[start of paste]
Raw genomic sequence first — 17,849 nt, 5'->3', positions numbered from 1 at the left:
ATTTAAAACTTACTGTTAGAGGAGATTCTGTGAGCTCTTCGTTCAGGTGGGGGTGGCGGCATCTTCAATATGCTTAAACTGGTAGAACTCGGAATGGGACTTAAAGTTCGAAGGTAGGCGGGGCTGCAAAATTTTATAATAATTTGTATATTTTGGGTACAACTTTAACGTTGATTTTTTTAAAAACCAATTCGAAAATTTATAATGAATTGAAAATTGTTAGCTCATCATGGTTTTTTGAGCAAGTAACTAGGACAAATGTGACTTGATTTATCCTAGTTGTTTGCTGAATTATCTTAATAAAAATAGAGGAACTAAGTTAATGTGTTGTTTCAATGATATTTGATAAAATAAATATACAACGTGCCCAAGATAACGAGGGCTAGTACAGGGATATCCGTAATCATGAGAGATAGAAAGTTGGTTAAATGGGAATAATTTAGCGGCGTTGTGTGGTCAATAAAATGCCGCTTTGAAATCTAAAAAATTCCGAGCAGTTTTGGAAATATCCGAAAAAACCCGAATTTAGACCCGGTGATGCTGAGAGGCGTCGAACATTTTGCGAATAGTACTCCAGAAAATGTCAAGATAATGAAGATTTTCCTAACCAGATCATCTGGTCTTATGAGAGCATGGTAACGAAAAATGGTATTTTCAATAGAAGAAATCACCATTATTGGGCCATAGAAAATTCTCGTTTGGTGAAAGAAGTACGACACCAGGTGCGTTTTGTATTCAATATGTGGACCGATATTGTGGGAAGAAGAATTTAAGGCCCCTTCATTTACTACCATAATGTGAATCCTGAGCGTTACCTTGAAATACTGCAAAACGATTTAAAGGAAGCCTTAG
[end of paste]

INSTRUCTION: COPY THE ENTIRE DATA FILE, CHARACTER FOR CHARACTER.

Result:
Raw genomic sequence first — 17,849 nt, 5'->3', positions numbered from 1 at the left:
ATTTAAAACTTACTGTTAGAGGAGATTCTGTGAGCTCTTCGTTCAGGTGGGGGTGGCGGCATCTTCAATATGCTTAAACTGGTAGAACTCGGAATGGGACTTAAAGTTCGAAGGTAGGCGGGGCTGCAAAATTTTATAATAATTTGTATATTTTGGGTACAACTTTAACGTTGATTTTTTTAAAAACCAATTCGAAAATTTATAATGAATTGAAAATTGTTAGCTCATCATGGTTTTTTGAGCAAGTAACTAGGACAAATGTGACTTGATTTATCCTAGTTGTTTGCTGAATTATCTTAATAAAAATAGAGGAACTAAGTTAATGTGTTGTTTCAATGATATTTGATAAAATAAATATACAACGTGCCCAAGATAACGAGGGCTAGTACAGGGATATCCGTAATCATGAGAGATAGAAAGTTGGTTAAATGGGAATAATTTAGCGGCGTTGTGTGGTCAATAAAATGCCGCTTTGAAATCTAAAAAATTCCGAGCAGTTTTGGAAATATCCGAAAAAACCCGAATTTAGACCCGGTGATGCTGAGAGGCGTCGAACATTTTGCGAATAGTACTCCAGAAAATGTCAAGATAATGAAGATTTTCCTAACCAGATCATCTGGTCTTATGAGAGCATGGTAACGAAAAATGGTATTTTCAATAGAAGAAATCACCATTATTGGGCCATAGAAAATTCTCGTTTGGTGAAAGAAGTACGACACCAGGTGCGTTTTGTATTCAATATGTGGACCGATATTGTGGGAAGAAGAATTTAAGGCCCCTTCATTTACTACCATAATGTGAATCCTGAGCGTTACCTTGAAATACTGCAAAACGATTTAAAGGAAGCCTTAG